Summary: In the wake of the United States dropping out of a heavily-negotiated joint deal to ease sanctions if Iran pulls back on purported nuclear proliferation goals, allowing inspectors to validate progress, the already-roiling compliance landscape is further thrown into chaos as sectors that were radioactive, then were not radioactive, are now caustically untouchable again. This puts more pressure on compliance teams to ferret out when correspondent-connected foreign banks are abiding by wind-down timelines related to banking, automotive, aerospace and other industries.
Read length: About 5-7 minutes.
With U.S. President Donald Trump this week pulling out of a heavily negotiated 2015 joint deal with Iran to ease punitive measures if the country slows its purported nuclear proliferation goals, the widely-criticized move has added even more complexity and potential pitfalls to an already roiling, rollicking sanctions compliance landscape.
In a White House briefing, Trump stated that the U.S. would be withdrawing from the Joint Comprehensive Plan of Action (JCPOA) with Iran, a historic deal hammered out through a herculean effort with the support of Britain, France, Germany and others, to ease sanctions in key sectors for the isolated Islamic theocracy, including automotive, aerospace, energy and banking.
The sanctions that were lifted under the JCPOA primarily dealt with secondary sanctions that prohibited many financial institutions and companies that had ties to the United States or transacted in U.S. dollars from supporting most industries in Iran.
When those were eased under the deal, it eventually opened the door to multi-billion deals with companies like Boeing and European rival, Airbus, which will now have to be unwound.
As a result of companies trying to squeeze in last minute business with Iran, or vice versa, U.S. banks with large correspondent networks tied to the Middle East and Turkey, or connecting to foreign banks that do, must be more warry of hidden, nested entities getting access to the U.S. financial system through foreign correspondent portals and behind shell companies with hidden, Iranian beneficial owners.
During his address, Trump stated that the current deal – a landmark Obama administration foreign policy coup – was “defective to its core” and had to be dismantled to make the world a safer place.
The timeframes for the reenactment of sanctions are also extraordinarily aggressive.
Businesses that must pay, or get paid, from Iran or extricate themselves from sensitive legal contracts must generally settle accounts and tie up all ties to Iran in one of two tranches, covering roughly three months and six months.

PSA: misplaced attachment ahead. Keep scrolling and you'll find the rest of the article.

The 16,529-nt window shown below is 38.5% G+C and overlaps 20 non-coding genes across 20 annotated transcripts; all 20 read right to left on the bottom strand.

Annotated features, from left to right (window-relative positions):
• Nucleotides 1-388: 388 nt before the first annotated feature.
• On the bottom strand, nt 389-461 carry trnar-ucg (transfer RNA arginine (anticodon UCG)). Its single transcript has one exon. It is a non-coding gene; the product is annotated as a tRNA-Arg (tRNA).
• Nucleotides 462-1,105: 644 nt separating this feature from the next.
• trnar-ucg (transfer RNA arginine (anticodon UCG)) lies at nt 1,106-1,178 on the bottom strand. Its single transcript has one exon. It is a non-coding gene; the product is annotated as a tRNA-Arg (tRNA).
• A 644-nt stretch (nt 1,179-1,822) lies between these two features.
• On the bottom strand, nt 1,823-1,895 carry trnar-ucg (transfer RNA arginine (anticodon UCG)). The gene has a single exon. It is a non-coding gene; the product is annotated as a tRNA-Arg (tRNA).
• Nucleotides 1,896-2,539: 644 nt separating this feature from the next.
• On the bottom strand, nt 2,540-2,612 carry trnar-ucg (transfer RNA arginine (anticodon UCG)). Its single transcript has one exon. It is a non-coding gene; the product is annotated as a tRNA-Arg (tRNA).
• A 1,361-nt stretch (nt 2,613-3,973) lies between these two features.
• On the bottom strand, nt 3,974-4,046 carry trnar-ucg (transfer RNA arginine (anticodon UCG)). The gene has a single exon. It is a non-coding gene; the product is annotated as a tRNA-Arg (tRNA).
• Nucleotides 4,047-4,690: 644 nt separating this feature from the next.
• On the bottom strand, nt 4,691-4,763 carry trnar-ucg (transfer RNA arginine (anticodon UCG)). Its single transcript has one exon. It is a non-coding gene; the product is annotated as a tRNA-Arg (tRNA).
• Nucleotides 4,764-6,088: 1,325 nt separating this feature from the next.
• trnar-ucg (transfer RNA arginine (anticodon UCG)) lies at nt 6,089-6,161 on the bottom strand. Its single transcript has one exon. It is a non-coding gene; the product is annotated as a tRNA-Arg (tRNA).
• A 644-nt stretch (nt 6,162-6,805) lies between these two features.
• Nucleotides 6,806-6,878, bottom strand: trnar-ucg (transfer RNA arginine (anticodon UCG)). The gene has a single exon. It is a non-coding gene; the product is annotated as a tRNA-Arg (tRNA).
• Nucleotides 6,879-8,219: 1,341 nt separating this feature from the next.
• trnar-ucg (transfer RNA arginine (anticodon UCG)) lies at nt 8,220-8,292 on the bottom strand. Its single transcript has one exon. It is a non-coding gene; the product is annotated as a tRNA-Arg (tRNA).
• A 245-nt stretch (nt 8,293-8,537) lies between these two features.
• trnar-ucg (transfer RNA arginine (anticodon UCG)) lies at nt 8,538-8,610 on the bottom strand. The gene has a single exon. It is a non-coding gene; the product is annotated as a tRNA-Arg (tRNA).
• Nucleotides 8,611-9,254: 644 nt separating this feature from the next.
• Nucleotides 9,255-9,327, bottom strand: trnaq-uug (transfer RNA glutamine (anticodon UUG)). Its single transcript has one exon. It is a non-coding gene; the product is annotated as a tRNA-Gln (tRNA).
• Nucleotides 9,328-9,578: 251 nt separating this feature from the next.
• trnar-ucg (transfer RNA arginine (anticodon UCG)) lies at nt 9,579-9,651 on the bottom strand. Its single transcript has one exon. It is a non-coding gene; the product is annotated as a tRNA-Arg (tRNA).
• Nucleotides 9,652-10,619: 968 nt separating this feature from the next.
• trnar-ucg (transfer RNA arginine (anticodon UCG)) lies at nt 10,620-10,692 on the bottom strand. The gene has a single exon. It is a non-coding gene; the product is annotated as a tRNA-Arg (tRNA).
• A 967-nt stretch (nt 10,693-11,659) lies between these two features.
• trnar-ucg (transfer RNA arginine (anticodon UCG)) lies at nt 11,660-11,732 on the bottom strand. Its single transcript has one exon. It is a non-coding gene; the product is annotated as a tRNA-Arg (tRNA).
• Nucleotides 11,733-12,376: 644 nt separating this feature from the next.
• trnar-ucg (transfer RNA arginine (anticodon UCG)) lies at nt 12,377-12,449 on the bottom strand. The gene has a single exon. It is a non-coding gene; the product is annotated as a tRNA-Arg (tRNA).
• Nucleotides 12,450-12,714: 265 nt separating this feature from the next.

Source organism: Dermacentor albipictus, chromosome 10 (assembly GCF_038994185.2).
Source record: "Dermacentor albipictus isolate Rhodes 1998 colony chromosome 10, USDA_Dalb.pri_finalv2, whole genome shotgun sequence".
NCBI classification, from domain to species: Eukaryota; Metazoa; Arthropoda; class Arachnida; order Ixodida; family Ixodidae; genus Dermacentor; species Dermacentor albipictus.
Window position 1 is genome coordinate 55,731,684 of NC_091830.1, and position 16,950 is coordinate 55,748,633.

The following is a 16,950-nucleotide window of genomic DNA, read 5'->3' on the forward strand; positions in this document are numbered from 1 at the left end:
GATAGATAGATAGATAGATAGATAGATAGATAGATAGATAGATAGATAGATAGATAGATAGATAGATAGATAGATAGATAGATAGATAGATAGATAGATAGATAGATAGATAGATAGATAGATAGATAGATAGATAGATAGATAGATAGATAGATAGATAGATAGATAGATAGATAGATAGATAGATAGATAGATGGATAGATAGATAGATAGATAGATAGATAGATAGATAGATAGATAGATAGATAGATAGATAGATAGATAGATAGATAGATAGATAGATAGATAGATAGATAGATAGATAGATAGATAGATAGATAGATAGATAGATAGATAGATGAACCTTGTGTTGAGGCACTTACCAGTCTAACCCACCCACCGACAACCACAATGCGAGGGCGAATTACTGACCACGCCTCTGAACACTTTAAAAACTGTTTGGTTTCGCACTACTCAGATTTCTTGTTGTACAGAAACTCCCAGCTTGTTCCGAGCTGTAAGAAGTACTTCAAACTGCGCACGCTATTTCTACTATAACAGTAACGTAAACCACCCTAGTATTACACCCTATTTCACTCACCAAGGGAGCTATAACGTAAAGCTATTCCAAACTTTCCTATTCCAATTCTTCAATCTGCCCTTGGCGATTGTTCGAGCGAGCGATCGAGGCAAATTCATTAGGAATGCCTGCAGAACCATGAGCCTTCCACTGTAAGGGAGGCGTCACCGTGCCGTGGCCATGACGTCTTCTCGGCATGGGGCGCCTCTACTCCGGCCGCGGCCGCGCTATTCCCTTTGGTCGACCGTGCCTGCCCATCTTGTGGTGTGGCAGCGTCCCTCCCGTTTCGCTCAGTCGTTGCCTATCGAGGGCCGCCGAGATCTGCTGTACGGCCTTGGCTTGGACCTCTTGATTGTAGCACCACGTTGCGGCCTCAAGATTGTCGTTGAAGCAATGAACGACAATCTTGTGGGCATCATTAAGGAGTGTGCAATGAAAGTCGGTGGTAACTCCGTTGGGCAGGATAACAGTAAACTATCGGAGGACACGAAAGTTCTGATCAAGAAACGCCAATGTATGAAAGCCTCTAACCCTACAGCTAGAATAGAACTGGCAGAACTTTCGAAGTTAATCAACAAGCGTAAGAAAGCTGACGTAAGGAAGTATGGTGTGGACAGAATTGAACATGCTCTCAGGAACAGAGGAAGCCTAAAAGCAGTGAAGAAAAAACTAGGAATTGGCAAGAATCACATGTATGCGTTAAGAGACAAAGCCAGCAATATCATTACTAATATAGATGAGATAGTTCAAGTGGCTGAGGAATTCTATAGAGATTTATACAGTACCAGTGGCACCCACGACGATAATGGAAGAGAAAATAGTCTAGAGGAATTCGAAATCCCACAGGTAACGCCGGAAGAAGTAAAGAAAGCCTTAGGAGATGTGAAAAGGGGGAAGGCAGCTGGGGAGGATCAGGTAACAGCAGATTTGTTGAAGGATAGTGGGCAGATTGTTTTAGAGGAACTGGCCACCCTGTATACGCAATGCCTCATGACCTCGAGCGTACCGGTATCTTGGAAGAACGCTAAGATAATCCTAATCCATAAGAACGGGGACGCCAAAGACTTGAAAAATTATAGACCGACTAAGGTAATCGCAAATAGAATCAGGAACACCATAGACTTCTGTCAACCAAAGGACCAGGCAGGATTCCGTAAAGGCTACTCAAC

Cognizant of the compliance chaos that will ensue, the U.S. Treasury’s Office of Foreign Assets Control (OFAC), the country’s main sanctions arm, detailed government and regulatory expectations in new FAQs meant to aid banks, companies and corporates tasked with operationalizing an expedient breakup.
As it stands now, the U.S. Treasury and State Departments have revoked any sanctions waivers issued to implement JCPOA sanctions relief, and has replaced them with temporary waivers to provide for the wind-down of previously-authorized activities in Iran.
Those waivers are quickly evaporating, however, keeping with newly-established 90-day, ending on August 6, 2018, and 180-day, ending on November 4, 2018, wind-down periods for activities involving Iran, according to OFAC.
Here are some examples of what will be re-imposed and in what time frames:
First 90-day wind-down period:
- Sanctions on Iran purchasing, acquiring U.S. dollars.
- Sanctions on Iran’s trade in gold or precious metals.
- Sanctions on acquiring graphite, aluminum, steel, coal, industrial software.
- Sanctions on significant transactions, purchasing, holding Iranian currency.
- Sanctions on the purchasing, issuing of Iranian sovereign debt.
- Sanctions on Iran’s automotive sector.
- Sanctions related to Persian rugs, due to authorization revocation.
- Sanctions related to commercial aircraft, parts, due to authorization revocation.
Second 90-day wind-down period:
- Sanctions on Iran’s port operators, shipping and shipbuilding sectors.
- Sanctions on petroleum-related transactions, petro products from Iran.
- Sanctions on transactions by foreign financial institutions with Iran’s Central Bank previously designated under the NDAA.
- Sanctions on the provision of specialized financial messaging services to Iran’s Central Bank, other financial institutions previously designated under CISADA.
- Sanctions on the provision of underwriting services, insurance, or reinsurance.
- Sanctions on Iran’s energy sector.
But other sanctions programs, particularly areas that could allow Iran access to technology to build weapons, including dual-use components with civilian and military nuclear implications, along with designations related to terror finance, weapons proliferation and human rights abuses, have remained inviolate and in effect.